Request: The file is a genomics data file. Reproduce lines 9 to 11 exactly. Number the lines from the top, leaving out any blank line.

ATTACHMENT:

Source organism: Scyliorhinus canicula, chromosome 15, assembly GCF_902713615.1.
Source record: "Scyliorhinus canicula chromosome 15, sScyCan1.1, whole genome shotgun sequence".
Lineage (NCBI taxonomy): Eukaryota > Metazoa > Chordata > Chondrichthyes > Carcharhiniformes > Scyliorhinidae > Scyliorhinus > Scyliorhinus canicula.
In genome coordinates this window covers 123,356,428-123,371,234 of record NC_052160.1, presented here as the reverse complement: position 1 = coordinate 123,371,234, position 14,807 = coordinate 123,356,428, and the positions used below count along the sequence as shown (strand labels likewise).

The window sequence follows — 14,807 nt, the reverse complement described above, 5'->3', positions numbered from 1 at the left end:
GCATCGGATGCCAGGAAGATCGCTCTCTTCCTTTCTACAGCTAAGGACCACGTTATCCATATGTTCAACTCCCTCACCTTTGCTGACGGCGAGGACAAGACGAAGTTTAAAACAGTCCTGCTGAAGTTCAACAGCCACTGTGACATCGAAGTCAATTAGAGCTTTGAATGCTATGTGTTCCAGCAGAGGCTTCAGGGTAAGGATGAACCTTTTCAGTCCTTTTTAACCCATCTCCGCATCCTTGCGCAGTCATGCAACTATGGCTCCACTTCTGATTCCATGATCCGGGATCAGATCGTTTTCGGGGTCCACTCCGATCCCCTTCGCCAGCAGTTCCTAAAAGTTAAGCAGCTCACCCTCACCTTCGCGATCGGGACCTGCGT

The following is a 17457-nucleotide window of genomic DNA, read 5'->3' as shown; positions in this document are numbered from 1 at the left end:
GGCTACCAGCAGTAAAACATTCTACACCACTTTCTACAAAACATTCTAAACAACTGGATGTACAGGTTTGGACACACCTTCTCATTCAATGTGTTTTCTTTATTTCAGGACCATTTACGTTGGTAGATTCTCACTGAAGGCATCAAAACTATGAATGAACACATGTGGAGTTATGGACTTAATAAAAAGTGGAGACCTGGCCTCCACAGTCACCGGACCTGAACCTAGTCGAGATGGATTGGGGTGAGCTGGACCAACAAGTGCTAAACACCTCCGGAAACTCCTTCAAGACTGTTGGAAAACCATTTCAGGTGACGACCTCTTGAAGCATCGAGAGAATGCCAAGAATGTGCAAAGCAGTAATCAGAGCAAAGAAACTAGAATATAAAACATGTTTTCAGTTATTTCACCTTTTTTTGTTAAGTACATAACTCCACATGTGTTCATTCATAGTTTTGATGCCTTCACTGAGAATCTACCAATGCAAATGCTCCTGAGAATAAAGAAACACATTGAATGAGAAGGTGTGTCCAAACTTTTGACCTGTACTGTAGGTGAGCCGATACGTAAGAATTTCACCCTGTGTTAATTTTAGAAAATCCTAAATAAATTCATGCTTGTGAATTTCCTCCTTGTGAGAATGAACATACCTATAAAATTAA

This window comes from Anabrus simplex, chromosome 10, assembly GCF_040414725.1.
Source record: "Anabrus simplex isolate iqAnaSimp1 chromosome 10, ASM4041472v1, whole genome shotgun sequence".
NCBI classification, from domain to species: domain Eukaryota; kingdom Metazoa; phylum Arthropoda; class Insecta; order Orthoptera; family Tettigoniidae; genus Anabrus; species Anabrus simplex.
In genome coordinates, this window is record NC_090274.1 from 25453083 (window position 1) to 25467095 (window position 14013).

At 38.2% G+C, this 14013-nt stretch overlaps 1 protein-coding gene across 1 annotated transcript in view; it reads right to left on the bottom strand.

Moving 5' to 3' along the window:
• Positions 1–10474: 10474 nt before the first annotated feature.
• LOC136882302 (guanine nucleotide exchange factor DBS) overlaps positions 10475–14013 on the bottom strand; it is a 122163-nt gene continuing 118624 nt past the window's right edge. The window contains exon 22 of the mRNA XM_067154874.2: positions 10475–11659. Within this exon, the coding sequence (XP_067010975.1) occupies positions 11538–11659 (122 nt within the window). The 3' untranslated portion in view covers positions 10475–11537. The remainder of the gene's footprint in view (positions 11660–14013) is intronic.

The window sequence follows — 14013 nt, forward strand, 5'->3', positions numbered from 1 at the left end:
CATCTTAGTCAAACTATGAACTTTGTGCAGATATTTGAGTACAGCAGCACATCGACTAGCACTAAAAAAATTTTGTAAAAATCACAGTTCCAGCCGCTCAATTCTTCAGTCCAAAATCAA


This window comes from Anabrus simplex, chromosome 10, assembly GCF_040414725.1.
Source record: "Anabrus simplex isolate iqAnaSimp1 chromosome 10, ASM4041472v1, whole genome shotgun sequence".
NCBI classification, from domain to species: domain Eukaryota; kingdom Metazoa; phylum Arthropoda; class Insecta; order Orthoptera; family Tettigoniidae; genus Anabrus; species Anabrus simplex.